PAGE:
Another lunchtime finish on Friday - I think I've only fished once in the morning before work so far this season. Tom was working at home and would be joining me later on, I had already planned my afternoon and knew where I wanted to fish.
There is a section on the urban river I fish that remains relatively untouched, this is because it is penetrable; concrete banks encased by a canopy of tree branches and a barricade of brambles at the top of the banks, means it cannot be fished from the bank. During the early part of the season you can see a good number of fish before the leaves obscure the view so there ought to be fish around. Fishing here also gave me an excuse to use my much favoured six foot rod, that said side casting would still be the order of the day.
Walking downstream to just beyond the trees I spotted a rather nice grayling, at least for this part of the river. Easing into the river above the fish; obstructions meant a traditional upstream approach was impossible. Standing in the edge of the river I quietly set up while allowing my surroundings to settle.
Ahead of me and across the far side a fish rose directly above a small bush that hung over the river's surface. Unable to refuse a rising fish I tied on a quill bodied cdc shuttlecock, a small trout threw itself on to the hook. The rises stopped after that, but I guess a fish is a fish.
At the very top a small weir forms a convenient boundary, it is often quite productive but again the low flows and excessive weed made the pool virtually inhabited except for a plump ten inch fish which was the biggest trout from the urban river.
By this point it was time for me to meet Tom, after a fifteen minute drive I arrived at our bottom-most fly beat; I waited a while before Tom showed up. We walked the end of the beat, I had changed rods, taking my Lexa with me and intending to set up a french leader, Tom had his 8' four weight and opted to fish dries, we agreed to use which ever rod suited the particular bit of water we were fishing.
After faffing around looking at the very bottom end of the beat we settled on a short glide below a pool on a sharp bend. We saw many small dark caddis fluttering in little swarms, Tom tied on a dark deer hair winged caddis with a hares ear body. After many casts and a couple of missed rises, Tom caught a grayling, a great start for him. I fished a lot of water before I too finally caught a grayling using the French leader, another followed; although we had seen trout, so far there was not a sniff from one.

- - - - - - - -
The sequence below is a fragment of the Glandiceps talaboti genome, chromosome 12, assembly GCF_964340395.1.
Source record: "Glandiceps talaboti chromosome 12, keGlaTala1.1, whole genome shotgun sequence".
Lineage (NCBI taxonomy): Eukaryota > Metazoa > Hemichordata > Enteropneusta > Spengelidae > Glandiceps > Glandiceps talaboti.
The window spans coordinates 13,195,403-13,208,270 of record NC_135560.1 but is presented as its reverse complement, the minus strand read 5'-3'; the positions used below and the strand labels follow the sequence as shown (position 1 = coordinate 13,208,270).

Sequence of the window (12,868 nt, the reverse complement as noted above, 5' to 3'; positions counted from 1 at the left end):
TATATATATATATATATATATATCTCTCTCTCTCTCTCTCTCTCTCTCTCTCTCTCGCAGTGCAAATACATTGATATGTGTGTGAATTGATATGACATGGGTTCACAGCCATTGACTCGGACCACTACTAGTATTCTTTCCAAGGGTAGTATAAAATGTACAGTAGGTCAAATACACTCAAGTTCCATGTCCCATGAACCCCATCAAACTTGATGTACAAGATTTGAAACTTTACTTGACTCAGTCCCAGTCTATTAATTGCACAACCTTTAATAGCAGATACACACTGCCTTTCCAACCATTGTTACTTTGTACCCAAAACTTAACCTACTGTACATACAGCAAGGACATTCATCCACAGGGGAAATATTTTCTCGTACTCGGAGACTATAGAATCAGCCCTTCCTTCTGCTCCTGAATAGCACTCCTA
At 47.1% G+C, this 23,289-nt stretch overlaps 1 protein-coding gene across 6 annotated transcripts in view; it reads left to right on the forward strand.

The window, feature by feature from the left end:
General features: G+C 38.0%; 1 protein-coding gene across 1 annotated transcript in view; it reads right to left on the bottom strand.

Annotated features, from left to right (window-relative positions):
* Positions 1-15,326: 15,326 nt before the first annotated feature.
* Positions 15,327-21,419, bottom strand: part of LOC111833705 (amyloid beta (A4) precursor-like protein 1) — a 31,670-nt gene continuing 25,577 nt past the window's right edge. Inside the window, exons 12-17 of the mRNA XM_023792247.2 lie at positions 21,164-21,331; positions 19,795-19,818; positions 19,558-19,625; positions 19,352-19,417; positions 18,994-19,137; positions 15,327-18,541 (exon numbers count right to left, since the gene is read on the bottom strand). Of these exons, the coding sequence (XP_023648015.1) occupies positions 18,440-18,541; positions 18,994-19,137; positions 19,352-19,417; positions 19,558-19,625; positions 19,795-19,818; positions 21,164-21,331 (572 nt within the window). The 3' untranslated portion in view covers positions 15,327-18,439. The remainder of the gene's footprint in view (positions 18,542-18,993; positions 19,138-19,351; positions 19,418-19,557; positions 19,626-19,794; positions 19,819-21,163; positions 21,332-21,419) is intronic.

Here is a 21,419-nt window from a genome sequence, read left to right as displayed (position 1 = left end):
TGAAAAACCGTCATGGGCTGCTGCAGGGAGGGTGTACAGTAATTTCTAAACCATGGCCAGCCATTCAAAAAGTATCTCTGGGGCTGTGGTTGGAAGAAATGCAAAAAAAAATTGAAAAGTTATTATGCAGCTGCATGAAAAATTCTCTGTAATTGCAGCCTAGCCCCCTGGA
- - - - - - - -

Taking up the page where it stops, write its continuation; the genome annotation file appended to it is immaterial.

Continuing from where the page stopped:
By now it was getting dark, we tried a pool that has fished well previously, last time I fished there, there was a cracking medium olive hatch. With the river so low and lacking flow the dynamics of the pool had changed, either way nothing moved and we walked up on to the riffle above. Ahead of this was a long stretch of generally uniform channel and flow. The light had almost gone, Tom and I have been talking about glow in the dark flies, a la Glen Pointon. Tom was the first to experiment, a glow in the dark post klinkhamer the first offering. More just to see what the fly looked like on the water Tom had half a dozen casts in the smooth water ahead of us. One drift was quietly interrupted by a tiny rise in the middle of the river, Tom lifted in to the fish and we were both left in shock as the rod jagged ferociously, the line parted quickly, the only evidence that remained was a boil in the surface that faded as it drifted down in the current. That concluded the end of our evening, on the walk back to the car we couldn't help but talk of that fish and the comparative absence of trout, a rather strange evening.